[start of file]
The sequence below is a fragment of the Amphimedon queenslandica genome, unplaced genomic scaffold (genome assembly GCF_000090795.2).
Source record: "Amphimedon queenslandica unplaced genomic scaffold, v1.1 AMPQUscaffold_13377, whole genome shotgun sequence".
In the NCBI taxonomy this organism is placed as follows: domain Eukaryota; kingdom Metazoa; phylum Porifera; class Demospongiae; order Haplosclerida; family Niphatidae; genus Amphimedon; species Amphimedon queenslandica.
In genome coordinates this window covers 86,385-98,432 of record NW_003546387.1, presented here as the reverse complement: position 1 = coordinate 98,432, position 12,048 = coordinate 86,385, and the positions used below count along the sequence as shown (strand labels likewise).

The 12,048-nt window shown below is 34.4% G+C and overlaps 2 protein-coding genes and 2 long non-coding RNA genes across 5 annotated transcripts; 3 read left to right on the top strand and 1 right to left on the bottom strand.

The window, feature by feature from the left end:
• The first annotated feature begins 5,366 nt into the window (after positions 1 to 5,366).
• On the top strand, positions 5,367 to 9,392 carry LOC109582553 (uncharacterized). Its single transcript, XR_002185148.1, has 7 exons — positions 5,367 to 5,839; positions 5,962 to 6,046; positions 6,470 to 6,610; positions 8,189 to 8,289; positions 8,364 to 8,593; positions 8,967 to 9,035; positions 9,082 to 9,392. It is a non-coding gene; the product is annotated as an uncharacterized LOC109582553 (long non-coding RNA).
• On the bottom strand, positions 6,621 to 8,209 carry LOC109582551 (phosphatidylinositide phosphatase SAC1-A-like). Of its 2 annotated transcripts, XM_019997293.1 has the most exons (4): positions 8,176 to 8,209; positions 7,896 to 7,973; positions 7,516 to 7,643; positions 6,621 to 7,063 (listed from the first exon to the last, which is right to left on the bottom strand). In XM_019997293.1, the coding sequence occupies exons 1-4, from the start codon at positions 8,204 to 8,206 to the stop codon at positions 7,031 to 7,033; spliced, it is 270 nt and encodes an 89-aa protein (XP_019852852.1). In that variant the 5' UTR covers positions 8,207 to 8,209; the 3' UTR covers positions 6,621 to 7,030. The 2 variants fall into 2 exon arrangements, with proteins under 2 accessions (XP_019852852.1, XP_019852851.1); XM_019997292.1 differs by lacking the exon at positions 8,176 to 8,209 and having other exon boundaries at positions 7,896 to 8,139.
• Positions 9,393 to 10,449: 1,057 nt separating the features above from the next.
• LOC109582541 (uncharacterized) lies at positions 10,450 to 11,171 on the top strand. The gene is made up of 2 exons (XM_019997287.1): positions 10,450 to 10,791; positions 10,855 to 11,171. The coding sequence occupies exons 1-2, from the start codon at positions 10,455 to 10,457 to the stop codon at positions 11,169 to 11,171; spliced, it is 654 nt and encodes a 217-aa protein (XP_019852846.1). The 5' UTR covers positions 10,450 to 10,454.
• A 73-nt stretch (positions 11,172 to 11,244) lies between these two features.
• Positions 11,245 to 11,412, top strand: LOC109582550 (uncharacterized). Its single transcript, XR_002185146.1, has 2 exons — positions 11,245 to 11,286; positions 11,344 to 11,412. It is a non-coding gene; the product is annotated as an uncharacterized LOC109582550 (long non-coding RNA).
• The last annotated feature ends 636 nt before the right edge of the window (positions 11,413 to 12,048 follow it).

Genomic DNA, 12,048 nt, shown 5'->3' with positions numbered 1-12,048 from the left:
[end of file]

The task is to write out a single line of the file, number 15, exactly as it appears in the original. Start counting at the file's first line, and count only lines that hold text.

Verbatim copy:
Genomic DNA, 12,048 nt, shown 5'->3' with positions numbered 1-12,048 from the left: